Why Almost Everything Dean Ornish Says about Nutrition Is Wrong
Halibutboy Flatface stashed this in Eat drink party
Holy cow, this guy built a diet empire on a horribly flawed experiment with a total of FORTY EIGHT subjects. How do I get into this business?!?!?
You have to give up your belief in science and logic, and give up your conscience too.
The point here is not that Ornish’s diet—a low-fat, whole food, plant-based approach—is necessarily bad. It’s almost certainly healthier than the highly processed, refined-carbohydrate-rich diet most Americans consume today. But Ornish’s arguments against protein and fat are weak, simplistic and, in a way, irrelevant. A food or nutrient can be healthy without requiring that all other foods or nutrients be unhealthy. And categorizing entire nutrient groups as “good” or “bad” is facile. “It’s hard to move the science forward when there are so many stakeholders who say ‘this is the right diet and no other one could possibly be right,’” Bazzano says. Plus, discouraging the intake of entire macronutrient groups can backfire. When people dutifully cut down on fat in the 1980s and 1990s, they replaced much of it with high-sugar and high-calorie processed foods (think: Snackwell’s). If we start fearing protein, too, what will we fill our plates with instead? History tells us it’s not going to be spinach.
It’s possible to cherry-pick observational studies to support almost any nutritional argument.
What’s more relevant to the discussion is this fact: During the time in which the prevalence of obesity in the U.S. nearly tripled, the percentage of calories Americans consumed from protein and fat actually dropped whereas the percentage of calories Americans ingested from carbohydrates—one of the nutrient groups Ornish says we should eat more of—increased. Could it be that our attempts to reduce fat have in fact been part of the problem? Some scientists think so. “I believe the low-fat message promoted the obesity epidemic,” says Lyn Steffen, a nutritional epidemiologist at the University of Minnesota School of Public Health. That’s in part because when we cut out fat, we began eating foods that were worse for us.
Ornish goes to argue that protein and saturated fat increase the risk of mortality and chronic disease. As evidence for these causal claims, he cites a handful of observational studies. He should know better. These types of studies—which might report that people who eat a lot of animal protein tend to develop higher rates of disease—“only look at association, not causation,” explains Christopher Gardner, a nutrition scientist at the Stanford Prevention Research Center. They should not be used to make claims about cause and effect; doing so is considered by nutrition scientists to be “inappropriate” and “misleading.” The reason: People who eat a lot of animal protein often make other lifestyle choices that increase their disease risk, and although researchers try to make statistical adjustments to control for these “confounding variables,” as they’re called, it’s a very imperfect science. Other large observational studies have found that diets high in fat and protein are not associated with disease and may even protect against it. The point is, it’s possible to cherry-pick observational studies to support almost any nutritional argument.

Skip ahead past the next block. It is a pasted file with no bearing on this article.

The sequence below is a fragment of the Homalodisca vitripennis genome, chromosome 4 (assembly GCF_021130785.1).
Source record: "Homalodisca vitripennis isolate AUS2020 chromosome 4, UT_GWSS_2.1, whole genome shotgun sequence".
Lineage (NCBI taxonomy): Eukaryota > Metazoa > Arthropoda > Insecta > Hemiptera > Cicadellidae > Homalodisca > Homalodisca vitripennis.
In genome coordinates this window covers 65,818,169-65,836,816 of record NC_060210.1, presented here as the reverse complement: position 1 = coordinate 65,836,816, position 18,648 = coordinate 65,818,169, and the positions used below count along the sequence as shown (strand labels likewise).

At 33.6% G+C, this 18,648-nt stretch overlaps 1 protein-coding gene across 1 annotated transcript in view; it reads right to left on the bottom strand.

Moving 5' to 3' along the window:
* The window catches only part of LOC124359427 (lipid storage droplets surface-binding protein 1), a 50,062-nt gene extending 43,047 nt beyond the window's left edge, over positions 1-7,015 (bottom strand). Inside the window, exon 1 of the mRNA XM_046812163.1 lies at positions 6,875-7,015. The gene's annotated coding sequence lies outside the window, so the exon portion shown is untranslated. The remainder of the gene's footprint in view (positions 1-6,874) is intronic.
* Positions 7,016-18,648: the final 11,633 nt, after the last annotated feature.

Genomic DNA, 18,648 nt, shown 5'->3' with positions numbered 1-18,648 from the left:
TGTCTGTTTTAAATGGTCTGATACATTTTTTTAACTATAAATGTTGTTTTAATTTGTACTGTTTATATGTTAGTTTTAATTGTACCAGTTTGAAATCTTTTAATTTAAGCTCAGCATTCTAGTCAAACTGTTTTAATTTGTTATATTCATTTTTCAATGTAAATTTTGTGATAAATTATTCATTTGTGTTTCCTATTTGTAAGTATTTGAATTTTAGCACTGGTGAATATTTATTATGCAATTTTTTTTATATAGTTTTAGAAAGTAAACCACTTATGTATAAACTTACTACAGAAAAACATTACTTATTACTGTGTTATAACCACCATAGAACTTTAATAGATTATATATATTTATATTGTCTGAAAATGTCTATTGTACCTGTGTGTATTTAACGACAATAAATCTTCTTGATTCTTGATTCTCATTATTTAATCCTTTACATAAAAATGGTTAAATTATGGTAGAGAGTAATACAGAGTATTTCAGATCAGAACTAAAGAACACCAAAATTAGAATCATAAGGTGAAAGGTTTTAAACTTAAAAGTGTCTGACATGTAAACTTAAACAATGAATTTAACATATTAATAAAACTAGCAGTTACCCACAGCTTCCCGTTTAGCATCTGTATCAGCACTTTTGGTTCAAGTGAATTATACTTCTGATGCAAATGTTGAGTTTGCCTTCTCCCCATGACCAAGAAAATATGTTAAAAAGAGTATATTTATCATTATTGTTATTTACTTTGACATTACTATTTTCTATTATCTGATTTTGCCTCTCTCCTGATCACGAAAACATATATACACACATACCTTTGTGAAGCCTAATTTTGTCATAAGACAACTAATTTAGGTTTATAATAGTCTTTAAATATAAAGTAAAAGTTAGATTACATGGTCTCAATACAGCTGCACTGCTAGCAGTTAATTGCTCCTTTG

Randomized controlled clinical trials, although certainly not perfect, are better tools for chipping away at causality, and they suggest that protein and fat don’t deserve to be demonized. In a 2007 clinical trial led by Gardner researchers randomly assigned 311 individuals to four groups: One group was assigned the high-fat, high-protein and low-carbohydrate Atkins diet; the second was assigned Ornish’s very low-fat vegetarian diet, which requires consuming fewer than 10 percent of calories from fat; the third was assigned the Zone diet, which aims for a 40/30/30 percent distribution of carbohydrate, protein and fat; and the fourth was assigned the high-carbohydrate, low–saturated fat LEARN (for: lifestyle, exercise, attitudes, relationships, nutrition) diet. The participants all had trouble adhering to their regimens, but all lost about the same statistically significant amounts of weight, and when compared head to head, the Atkins dieters saw greater improvements in blood pressure and HDL cholesterol than the Ornish dieters did.